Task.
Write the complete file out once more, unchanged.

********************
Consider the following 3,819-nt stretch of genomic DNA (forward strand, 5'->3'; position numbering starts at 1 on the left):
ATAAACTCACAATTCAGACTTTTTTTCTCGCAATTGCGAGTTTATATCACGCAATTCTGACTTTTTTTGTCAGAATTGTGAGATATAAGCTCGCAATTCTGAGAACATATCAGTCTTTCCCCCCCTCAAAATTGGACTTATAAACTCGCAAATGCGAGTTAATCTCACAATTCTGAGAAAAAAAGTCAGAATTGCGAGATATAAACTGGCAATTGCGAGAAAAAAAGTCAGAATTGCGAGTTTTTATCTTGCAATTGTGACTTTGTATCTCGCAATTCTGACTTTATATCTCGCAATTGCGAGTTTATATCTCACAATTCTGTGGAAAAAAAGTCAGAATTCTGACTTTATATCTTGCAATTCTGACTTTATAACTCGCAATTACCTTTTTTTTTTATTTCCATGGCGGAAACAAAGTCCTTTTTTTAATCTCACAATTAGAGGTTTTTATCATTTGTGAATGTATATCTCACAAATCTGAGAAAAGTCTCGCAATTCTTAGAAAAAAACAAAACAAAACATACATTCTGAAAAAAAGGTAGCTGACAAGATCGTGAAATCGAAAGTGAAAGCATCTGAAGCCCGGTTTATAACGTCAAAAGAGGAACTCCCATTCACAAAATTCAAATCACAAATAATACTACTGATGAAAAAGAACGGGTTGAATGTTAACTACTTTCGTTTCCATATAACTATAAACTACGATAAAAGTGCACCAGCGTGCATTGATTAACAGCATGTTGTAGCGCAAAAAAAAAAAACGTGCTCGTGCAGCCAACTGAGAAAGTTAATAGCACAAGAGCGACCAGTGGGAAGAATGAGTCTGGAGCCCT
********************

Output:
Consider the following 3,819-nt stretch of genomic DNA (forward strand, 5'->3'; position numbering starts at 1 on the left):
ATAAACTCACAATTCAGACTTTTTTTCTCGCAATTGCGAGTTTATATCACGCAATTCTGACTTTTTTTGTCAGAATTGTGAGATATAAGCTCGCAATTCTGAGAACATATCAGTCTTTCCCCCCCTCAAAATTGGACTTATAAACTCGCAAATGCGAGTTAATCTCACAATTCTGAGAAAAAAAGTCAGAATTGCGAGATATAAACTGGCAATTGCGAGAAAAAAAGTCAGAATTGCGAGTTTTTATCTTGCAATTGTGACTTTGTATCTCGCAATTCTGACTTTATATCTCGCAATTGCGAGTTTATATCTCACAATTCTGTGGAAAAAAAGTCAGAATTCTGACTTTATATCTTGCAATTCTGACTTTATAACTCGCAATTACCTTTTTTTTTTATTTCCATGGCGGAAACAAAGTCCTTTTTTTAATCTCACAATTAGAGGTTTTTATCATTTGTGAATGTATATCTCACAAATCTGAGAAAAGTCTCGCAATTCTTAGAAAAAAACAAAACAAAACATACATTCTGAAAAAAAGGTAGCTGACAAGATCGTGAAATCGAAAGTGAAAGCATCTGAAGCCCGGTTTATAACGTCAAAAGAGGAACTCCCATTCACAAAATTCAAATCACAAATAATACTACTGATGAAAAAGAACGGGTTGAATGTTAACTACTTTCGTTTCCATATAACTATAAACTACGATAAAAGTGCACCAGCGTGCATTGATTAACAGCATGTTGTAGCGCAAAAAAAAAAAACGTGCTCGTGCAGCCAACTGAGAAAGTTAATAGCACAAGAGCGACCAGTGGGAAGAATGAGTCTGGAGCCCT